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  1. #1
    2005 Linkshare Golden Link Award Winner  ecomcity's Avatar
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    House Votes to Block Web Gambling Payments
    Tue June 10, 2003 08:26 PM ET
    By Andy Sullivan
    WASHINGTON (Reuters) - The U.S. House of Representatives voted on Tuesday to outlaw credit-card payments to Internet casinos, hoping to choke the offshore gambling sites that draw billions of dollars from U.S. customers.

    The House passed the measure by a vote of 319 to 104, overriding the objections of lawmakers who said it could encourage online bets on horse racing, lotteries and other forms of state-approved gambling untouched by the measure.

    The bill did not include criminal penalties but supporters hope to add them after the Senate passes its bill. The Senate Banking and Finance Committee has held hearings on a similar bill but has not yet scheduled a vote.

    The lopsided House vote masked the controversial nature of the bill as lawmakers debated for hours the best way to block unregulated Web sites while not upsetting the thicket of state, local and tribal regulations that govern gambling in the United States.

    Most Internet gambling is already illegal under U.S. and state laws, but those laws have little power over the 1,800 offshore gambling sites that are expected to take in $2 billion from U.S. residents this year.

    Lawmakers instead sought to prevent credit-card payments and other money transfers to gambling sites, an approach already taken up voluntarily by many credit-card providers.

    Some lawmakers said the bill could allow horse tracks to extend their remote-betting operations into states like Utah that allow no gambling whatsoever, or prohibit American Indian tribes from running their own operations.

    "You might actually consider it an Internet gambling industrial policy bill because we're choosing a favored class" of gambling operations, said Utah Republican Rep. Chris Cannon.

    An amendment to remove such protections failed by a vote of 186 to 237.

    Bill sponsor Rep. Spencer Bachus said such efforts would gut the bill, and noted that the online gambling industry has grown exponentially over the years as Congress has failed to act.

    "This Congress continues to take the occasion when this bill comes up to have a turf fight on gambling," the Alabama Republican said.

    The bill survived a bruising jurisdictional battle at the committee level and was pulled off the House floor schedule last week after backers feared they did not have enough support.

    Bad enough this vertical market is a spammers dream, but now those stupid enough to think they'll get paid for directing traffic to offshore or domestic casinos are in for a rude awakening. Face it folks ...if the gamblers don't have to pay for the losses the online casino operators sure are going to pay you!!! OH ...you can always sue them for back commissions .....LOL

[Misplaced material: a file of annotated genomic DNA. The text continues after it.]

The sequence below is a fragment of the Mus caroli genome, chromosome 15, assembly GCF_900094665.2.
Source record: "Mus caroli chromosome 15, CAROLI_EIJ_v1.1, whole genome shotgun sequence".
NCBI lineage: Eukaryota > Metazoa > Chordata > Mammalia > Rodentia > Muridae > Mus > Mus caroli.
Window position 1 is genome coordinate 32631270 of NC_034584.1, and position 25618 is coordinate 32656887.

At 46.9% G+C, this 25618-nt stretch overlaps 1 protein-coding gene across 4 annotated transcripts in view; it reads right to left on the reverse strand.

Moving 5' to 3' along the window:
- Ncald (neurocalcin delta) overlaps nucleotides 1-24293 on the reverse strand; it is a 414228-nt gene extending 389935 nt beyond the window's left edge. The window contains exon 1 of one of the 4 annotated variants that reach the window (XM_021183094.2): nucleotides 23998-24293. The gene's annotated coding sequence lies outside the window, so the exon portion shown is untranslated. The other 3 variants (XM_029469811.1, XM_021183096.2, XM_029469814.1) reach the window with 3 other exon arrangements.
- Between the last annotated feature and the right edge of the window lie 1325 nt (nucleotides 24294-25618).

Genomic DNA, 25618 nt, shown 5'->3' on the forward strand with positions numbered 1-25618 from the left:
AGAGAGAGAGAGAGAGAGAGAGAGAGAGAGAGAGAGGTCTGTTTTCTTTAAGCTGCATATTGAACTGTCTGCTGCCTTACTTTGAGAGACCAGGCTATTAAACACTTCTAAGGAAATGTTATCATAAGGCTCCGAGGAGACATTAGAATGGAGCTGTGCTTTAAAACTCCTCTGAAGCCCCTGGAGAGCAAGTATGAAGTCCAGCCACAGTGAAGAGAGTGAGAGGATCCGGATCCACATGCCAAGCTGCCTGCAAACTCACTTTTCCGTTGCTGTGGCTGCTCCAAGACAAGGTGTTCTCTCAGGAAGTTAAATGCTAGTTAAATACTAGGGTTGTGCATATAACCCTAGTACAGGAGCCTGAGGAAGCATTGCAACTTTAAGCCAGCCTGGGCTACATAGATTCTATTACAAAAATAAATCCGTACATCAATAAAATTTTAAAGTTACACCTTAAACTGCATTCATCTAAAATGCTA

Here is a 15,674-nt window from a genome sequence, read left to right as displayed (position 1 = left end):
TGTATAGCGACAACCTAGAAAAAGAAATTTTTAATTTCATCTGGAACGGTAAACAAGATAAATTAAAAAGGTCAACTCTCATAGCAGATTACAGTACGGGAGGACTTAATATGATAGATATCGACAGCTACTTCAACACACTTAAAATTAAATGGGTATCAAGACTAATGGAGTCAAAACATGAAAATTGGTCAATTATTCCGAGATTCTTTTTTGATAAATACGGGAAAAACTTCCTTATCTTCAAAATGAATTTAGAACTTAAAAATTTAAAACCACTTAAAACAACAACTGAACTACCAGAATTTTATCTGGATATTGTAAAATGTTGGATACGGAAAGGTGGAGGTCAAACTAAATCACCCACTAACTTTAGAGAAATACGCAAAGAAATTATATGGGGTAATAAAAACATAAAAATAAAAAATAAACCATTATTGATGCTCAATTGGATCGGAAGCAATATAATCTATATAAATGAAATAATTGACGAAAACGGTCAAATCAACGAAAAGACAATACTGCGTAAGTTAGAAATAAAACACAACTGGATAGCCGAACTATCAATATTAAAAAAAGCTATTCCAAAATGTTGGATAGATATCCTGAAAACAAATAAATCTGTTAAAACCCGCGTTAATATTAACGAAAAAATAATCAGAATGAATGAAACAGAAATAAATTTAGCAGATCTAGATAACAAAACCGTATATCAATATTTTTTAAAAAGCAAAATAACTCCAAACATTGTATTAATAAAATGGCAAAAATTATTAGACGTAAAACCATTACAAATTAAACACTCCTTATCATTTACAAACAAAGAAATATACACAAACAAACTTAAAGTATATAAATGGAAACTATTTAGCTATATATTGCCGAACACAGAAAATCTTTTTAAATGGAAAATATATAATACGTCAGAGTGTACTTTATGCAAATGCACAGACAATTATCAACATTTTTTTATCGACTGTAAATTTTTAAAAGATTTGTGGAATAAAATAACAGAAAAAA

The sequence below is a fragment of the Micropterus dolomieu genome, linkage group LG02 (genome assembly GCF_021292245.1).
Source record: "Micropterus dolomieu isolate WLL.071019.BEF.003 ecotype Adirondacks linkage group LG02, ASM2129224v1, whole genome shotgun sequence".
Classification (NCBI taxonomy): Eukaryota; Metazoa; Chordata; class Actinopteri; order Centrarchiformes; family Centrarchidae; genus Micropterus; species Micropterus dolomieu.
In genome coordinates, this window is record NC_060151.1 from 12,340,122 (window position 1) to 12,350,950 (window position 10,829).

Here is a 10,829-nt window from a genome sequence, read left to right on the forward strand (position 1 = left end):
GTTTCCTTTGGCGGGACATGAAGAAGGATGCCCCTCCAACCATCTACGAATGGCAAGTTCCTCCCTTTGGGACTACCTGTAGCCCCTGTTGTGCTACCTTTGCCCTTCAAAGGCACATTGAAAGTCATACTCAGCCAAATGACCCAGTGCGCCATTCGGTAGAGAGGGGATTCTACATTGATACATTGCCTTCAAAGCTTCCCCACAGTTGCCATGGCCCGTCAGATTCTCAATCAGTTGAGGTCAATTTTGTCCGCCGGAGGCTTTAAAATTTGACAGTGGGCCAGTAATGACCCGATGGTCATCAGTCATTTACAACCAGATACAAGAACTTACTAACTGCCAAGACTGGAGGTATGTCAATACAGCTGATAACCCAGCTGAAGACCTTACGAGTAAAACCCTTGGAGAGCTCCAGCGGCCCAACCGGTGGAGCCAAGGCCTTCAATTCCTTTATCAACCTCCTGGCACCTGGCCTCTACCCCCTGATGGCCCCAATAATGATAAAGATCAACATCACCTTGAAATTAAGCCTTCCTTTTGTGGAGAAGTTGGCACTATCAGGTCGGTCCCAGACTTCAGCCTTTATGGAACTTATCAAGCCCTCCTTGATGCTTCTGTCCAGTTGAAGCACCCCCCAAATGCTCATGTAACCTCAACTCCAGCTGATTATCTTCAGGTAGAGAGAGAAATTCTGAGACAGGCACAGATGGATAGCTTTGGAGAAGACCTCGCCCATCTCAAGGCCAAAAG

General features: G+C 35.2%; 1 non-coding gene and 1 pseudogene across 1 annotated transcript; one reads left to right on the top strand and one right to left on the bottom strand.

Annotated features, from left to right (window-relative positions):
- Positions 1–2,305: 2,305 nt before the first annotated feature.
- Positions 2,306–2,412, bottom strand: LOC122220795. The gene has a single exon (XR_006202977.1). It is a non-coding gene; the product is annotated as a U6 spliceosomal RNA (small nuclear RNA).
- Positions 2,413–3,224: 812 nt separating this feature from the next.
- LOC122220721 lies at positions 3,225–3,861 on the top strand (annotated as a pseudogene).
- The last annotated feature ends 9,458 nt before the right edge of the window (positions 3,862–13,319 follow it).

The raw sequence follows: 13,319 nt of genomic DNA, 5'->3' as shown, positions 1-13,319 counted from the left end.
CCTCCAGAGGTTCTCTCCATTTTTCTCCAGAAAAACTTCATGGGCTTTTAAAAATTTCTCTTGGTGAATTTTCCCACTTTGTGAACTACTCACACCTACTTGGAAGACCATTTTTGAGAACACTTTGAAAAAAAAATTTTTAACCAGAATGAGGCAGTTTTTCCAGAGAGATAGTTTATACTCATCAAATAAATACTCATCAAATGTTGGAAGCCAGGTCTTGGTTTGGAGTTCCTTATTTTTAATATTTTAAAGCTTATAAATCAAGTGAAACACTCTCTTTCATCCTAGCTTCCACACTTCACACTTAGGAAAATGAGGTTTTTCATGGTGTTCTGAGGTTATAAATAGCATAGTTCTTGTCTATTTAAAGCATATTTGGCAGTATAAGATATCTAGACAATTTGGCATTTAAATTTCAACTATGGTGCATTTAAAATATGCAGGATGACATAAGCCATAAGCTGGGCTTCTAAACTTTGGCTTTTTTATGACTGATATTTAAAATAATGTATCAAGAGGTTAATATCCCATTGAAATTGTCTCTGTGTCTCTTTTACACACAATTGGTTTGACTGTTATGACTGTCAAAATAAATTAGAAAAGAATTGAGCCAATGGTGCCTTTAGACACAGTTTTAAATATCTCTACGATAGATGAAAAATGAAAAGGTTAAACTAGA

Mike & Charlie ...

    If they won't adopt and feed a bird ..flip them one! BBQ some Gator and remember to flush WhenU..

  2. #2
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    Google couldn't stop the online gambling spammers. I wonder if the Congress can.

  3. #3
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    They are a product to push - just like any other. There are some respected and trusted names in the industry and not everyone spams. It is just like any other product. I hope they leave it the hell alone - but i doubt that.

    Chet

  4. #4
    Domain Addict / Formerly known as elbowcreek Thomas A. Rice's Avatar
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    I wonder how much impact that would make on the networks. Do they derive much income from casino related sites?

    "Nothing like a nice piece of hickory."
    -Preacher, Pale Rider

  5. #5
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    I think most people who really promote the gambling sites use networks dedicated to gambling, they pay better.

    Overall any law passed in the USA will still only affect US users and it will only do this in the short term, they will figure some way around it. Since it will not be illegal under this bill to promote the gambling itself, affiliates will still keep at it.

    Chet

  6. #6
    2005 Linkshare Golden Link Award Winner  ecomcity's Avatar
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    Spin that logic to Mastercard-Visa-American Express and Discover card when the bill gets signed. Online Advertising for casinos took a nose drive from # 2 category last year when some States and the CC companies pulled the plug on their own. I'm sure the hooked american gambler wants to get paid if he wins and renig if he looses. Problem is he won't be able to use his credit card for either deposits or withdrawls if a casino site or holding company is part of the transaction.

    Mike & Charlie ...

    If they won't adopt and feed a bird ..flip them one! BBQ some Gator and remember to flush WhenU..

  7. #7
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    I wonder if anyone is making money helping people get out of their online gambling bills.

  8. #8
    2005 Linkshare Golden Link Award Winner  ecomcity's Avatar
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    I think the Saprannos have that angle covered if you watch HBO.

    Mike & Charlie ...

    If they won't adopt and feed a bird ..flip them one! BBQ some Gator and remember to flush WhenU..

  9. #9
    Domain Addict / Formerly known as elbowcreek Thomas A. Rice's Avatar